Written for the Sandbox Writing Challenge 2018 – Exercise 25
“Do you see something of yourself in this little child?
If so, what?”
You ask what it was like.
Your brows furrow as I flip through multiple pages of rape,
hardly pausing to highlight imaginative beatings.
Memories of terror, visions of death.
Cringing hatred blurring the vision.
Images of crazy pistons, runaway trains.
Bruises burns broken bones invasion pain
bruises burns broken bones invasion pain
bruises burns broken bones invasion pain.
given my past,
why the promiscuity?
Once, I hunted for excuses,
citing the tail end of the hippie era.
“Everybody was doing it.”
Still the question:
“But why you?”
I could tell you what the records show.
I think perhaps I was trying to re-enact
the horror, that it might shrink, morph into
a joke or a commonplace memory,
and I thought it could make me
normal, mistakenly believing that frequent practice
between the sheets in all weathers,
on the beach on balmy nights, under trees on starlit evenings,
on the back seats of a cars, in wheat fields and deep grass, in gardens,
behind cinemas, in derelict buildings, under bridges, next to rivers,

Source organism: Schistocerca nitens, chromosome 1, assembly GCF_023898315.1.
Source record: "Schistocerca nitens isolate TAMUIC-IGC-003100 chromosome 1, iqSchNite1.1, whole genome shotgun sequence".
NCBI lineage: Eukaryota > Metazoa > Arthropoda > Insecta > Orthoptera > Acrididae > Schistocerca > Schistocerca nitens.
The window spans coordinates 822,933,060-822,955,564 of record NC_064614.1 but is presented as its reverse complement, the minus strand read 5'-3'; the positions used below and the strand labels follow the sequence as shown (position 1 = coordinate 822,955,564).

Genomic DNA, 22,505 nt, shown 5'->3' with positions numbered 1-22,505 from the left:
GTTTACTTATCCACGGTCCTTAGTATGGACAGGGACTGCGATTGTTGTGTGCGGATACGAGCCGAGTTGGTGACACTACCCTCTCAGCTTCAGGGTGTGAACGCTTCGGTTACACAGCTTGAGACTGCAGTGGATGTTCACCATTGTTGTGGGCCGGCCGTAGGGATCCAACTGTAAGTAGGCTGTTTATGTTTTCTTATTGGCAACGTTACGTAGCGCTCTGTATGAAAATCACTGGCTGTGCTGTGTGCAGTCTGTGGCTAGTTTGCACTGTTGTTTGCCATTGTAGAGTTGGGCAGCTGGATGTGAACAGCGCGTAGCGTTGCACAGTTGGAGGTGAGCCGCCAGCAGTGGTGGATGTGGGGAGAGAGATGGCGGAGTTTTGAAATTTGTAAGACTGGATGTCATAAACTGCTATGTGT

in my best friend’s den, in strangers’ garages, in my grandmas shed
and an unwilling effort in a smelly public inconvenience,
would give me a taste for it.
I’ll admit the thrill of each easy catch.
Ego-tripping through pubs and parks, a skilled actor
playing the part of a sylph, twisting hearts, tweaking dicks.
Hiding my dearth beneath a pretty face,
swaying wet-dream curves, displaying fake sparkle which
as alien lips kissed the throat that used to choke,
and hands, so like those that wrapped around my neck,
stretched toward my shuddering breast.
cold in the places where women are wet,
shameful failure at pleasure.
of my cause.
how I feel about the past.
I’ll shrug and tell you
the child who dragged her baggage
through hiccupping failure, whose sleepwalking feet
crushed wilting daisies, whose foolish errors
infected the next generation,
finally grew balls.
Fresh air embraces me,
leads me into a waltz. Dancing with my skin and bones
I celebrate the gift of post-menopause.
You ask me how I am now,
your brows so thoroughly furrowed
they might be about to swallow your eyes,
but how kind of you to enquire.
I am like most of us; I have walked and run,
slipped on banana skins, been kicked
by beasts and healed by love.
I retired from lugging dust.
I am well.
©Jane Paterson Basil